In 2018 Argentina recorded a visible merchandise trade deficit of US $867m., while there was a deficit of $27,479m. on the current account of the balance of payments. In 2018, according to provisional figures, the principal source of imports was Brazil (23.8%), followed by the People’s Republic of China, the USA and Germany. Brazil was also the principal recipient of exports, accounting for 18.3% of total exports in that year, followed by China and the USA. The principal exports in 2018, according to provisional figures, were residues from the food industries and prepared animal feed, followed by cereals, vehicles, fats and oils, and mineral fuels, lubricants and related materials. The principal imports in 2018, again according to provisional figures, were vehicles, boilers, electrical machinery, and mineral fuels and lubricants.

In 2020 a consolidated general government budgetary deficit of 415,103.7m. new pesos was forecast. Argentina’s general government gross debt was 12,569,407m. new pesos in 2018, equivalent to 86.1% of GDP. Argentina’s total external debt in 2018 was US $280,516m., of which $131,182m. was public and publicly guaranteed debt. In that year, the cost of servicing long-term public and publicly guaranteed debt and repayments to the International Monetary Fund (IMF) was equivalent to 45.0% of the value of exports of goods, services and income (excluding workers’ remittances). The annual rate of inflation was 34.3% in 2018. According to labour force survey figures, the national unemployment rate was 10.6% in the second quarter of 2019.

The Government of Mauricio Macri inherited a high inflation rate, depleted reserves and an increasing fiscal deficit. Macri ended the strict capital controls in order to allow the peso to float freely against the US dollar, but this brought about a 30% devaluation of the peso, leading to further increases in consumer prices. In an attempt to reduce the fiscal deficit, energy subsidies were ended and public sector wage restraints introduced. Exchange controls were also eased and the exchange rate unified. Resolution of the long running dispute with the hold-out creditors in 2016 (see Debt ‘Default’ ), meant that Argentina was able to return to the international markets. Although inflows of foreign funds grew, inflation and unemployment remained high. Macri took advantage of his party’s increased congressional representation following the 2017 mid-term elections to gain approval for business-friendly economic reforms, most notably to the tax, labour and pension systems. The measures were intended to increase competition and investment, as well as boost employment. However, rises in US interest rates, as well as a severe drought, led to further increases in inflation in 2018, raising fears from investors and, from April, prompting a further fall in the value of the peso. This was exacerbated by further increases in fuel and utility prices, which caused widespread popular discontent. In June the Government was forced to secure a US $50,000m. stand-by agreement with the IMF. In exchange for the IMF loan, the Government agreed to accelerate its plan to eliminate the fiscal deficit by 2020; to this end, the 2019 budget contained further cuts in expenditure, including to education, healthcare, transport and public works projects. The economy contracted by 2.5% in 2018, while annual inflation rose to 34.3%. Macri’s falling popularity was reflected in the results of the primary elections of August 2019, and prompted a further dramatic fall in the value of the peso that the introduction of emergency economic measures did little to stall. The new left-wing Government, which took office in December, declined any further disbursements from the IMF and reopened negotiations on debt restructuring. President Alberto Fernández promised to reinvigorate the domestic economy, but not at the expense of Argentine people; to this end, a package of emergency measures received congressional approval at the end of the month. Although talks with the IMF were ongoing in 2020, the global coronavirus (COVID-19) pandemic, as well as falling oil prices, increased the likelihood of a further default and resulted in a bleak economic forecast for the year.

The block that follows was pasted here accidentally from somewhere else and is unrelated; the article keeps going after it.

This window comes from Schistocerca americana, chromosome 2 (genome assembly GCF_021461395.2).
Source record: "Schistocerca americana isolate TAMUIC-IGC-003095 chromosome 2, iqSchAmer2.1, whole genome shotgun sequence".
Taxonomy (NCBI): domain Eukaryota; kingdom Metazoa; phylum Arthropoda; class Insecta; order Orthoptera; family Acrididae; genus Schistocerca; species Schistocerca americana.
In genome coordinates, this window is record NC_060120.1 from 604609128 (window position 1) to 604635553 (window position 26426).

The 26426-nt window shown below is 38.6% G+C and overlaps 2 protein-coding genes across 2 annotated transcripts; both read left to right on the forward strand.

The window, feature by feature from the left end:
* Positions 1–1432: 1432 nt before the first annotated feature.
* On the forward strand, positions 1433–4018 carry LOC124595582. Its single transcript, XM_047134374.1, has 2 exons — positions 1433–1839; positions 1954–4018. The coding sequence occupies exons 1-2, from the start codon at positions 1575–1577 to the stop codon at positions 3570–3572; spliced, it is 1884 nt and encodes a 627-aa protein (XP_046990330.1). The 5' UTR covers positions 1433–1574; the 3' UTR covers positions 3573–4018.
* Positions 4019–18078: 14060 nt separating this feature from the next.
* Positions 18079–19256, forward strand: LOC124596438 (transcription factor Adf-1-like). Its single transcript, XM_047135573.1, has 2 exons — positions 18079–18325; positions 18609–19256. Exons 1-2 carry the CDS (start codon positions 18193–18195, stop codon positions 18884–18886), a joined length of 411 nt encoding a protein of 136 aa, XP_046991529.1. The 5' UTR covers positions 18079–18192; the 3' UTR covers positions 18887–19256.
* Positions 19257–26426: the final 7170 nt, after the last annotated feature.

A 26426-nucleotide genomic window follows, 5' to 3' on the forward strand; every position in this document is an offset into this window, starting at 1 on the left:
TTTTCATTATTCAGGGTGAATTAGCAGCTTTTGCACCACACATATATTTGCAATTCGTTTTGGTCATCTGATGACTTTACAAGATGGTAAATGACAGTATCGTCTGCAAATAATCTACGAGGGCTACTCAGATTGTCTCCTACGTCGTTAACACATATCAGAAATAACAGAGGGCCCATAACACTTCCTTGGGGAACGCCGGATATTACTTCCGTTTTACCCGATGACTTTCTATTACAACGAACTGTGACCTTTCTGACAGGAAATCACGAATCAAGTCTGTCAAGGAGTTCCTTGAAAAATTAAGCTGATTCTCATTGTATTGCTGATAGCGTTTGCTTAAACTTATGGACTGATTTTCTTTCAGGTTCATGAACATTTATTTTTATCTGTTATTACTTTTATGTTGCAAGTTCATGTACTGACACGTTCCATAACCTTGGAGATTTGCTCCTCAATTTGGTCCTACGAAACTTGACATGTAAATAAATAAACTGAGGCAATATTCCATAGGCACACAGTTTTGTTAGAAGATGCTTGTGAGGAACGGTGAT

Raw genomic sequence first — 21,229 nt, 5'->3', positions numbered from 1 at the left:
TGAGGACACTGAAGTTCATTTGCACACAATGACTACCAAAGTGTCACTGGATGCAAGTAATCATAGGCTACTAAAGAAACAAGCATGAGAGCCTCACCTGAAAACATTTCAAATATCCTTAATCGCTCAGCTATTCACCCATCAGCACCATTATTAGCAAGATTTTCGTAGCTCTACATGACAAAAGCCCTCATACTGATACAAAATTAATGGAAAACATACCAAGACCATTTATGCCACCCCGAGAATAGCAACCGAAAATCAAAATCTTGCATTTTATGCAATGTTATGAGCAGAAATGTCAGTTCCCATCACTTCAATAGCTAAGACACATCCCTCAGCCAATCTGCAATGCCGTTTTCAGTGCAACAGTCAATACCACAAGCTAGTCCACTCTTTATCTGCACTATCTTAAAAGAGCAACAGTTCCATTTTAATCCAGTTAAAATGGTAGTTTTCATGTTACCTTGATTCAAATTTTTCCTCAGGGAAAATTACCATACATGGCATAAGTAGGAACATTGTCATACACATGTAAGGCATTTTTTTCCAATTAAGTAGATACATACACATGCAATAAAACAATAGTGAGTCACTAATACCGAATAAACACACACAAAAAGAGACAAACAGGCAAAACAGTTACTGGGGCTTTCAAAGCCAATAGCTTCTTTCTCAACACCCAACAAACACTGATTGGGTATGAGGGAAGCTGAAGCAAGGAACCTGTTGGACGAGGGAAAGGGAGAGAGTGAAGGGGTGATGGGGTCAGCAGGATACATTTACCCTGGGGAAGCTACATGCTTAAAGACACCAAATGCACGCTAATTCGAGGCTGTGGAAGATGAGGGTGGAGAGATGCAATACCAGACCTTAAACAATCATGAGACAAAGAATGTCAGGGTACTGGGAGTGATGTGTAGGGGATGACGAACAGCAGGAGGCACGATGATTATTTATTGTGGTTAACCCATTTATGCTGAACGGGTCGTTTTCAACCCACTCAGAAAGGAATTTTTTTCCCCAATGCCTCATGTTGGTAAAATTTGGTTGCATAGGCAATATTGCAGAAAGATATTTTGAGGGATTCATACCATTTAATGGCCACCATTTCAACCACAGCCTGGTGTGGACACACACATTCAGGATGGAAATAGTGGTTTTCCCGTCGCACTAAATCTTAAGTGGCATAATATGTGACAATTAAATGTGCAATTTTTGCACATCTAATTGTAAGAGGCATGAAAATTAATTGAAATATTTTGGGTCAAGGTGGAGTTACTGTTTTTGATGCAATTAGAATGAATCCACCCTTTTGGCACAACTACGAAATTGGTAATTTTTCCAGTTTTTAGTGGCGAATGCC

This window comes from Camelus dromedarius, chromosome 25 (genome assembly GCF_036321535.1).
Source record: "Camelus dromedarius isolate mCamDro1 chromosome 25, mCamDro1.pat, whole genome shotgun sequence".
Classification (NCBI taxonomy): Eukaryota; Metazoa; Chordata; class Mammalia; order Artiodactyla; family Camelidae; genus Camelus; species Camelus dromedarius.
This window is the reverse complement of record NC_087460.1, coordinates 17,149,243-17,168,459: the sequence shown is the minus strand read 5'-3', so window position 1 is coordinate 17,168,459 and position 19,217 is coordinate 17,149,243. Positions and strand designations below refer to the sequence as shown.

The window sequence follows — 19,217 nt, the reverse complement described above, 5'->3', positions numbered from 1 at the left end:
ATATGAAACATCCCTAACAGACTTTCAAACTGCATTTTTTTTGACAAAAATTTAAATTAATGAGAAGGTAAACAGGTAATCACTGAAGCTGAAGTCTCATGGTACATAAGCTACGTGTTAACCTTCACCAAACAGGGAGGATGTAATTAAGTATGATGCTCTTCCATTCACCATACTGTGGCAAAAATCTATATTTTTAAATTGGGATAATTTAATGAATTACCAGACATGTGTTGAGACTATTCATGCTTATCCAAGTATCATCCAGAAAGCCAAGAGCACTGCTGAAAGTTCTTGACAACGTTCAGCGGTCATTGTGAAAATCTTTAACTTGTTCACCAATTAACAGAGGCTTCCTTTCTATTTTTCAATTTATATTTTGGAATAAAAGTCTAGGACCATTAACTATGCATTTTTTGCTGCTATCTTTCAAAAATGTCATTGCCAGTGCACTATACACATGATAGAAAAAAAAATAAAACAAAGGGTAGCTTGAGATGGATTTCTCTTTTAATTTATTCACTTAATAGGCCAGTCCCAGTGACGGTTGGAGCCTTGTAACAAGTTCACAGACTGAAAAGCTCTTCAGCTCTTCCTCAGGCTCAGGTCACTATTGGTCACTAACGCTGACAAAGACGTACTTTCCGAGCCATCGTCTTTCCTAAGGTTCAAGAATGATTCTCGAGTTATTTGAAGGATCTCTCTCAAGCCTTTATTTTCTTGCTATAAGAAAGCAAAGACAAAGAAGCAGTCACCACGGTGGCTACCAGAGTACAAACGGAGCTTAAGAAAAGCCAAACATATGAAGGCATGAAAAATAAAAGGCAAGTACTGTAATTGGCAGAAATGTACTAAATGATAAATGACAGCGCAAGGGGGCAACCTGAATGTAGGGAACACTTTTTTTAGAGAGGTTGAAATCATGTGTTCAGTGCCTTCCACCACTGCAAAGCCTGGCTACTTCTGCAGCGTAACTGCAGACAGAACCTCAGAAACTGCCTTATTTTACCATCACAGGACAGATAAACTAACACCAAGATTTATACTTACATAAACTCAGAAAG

Citation: Economic Affairs (Argentina), in Europa World online. London, Routledge. Retrieved 25 May 2020 from http://www.europaworld.com/pub/entry/ar.is.57